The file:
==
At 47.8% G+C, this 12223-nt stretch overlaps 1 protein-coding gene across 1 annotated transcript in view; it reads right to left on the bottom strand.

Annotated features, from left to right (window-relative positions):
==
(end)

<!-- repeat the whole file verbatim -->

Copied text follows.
At 47.8% G+C, this 12223-nt stretch overlaps 1 protein-coding gene across 1 annotated transcript in view; it reads right to left on the bottom strand.

Annotated features, from left to right (window-relative positions):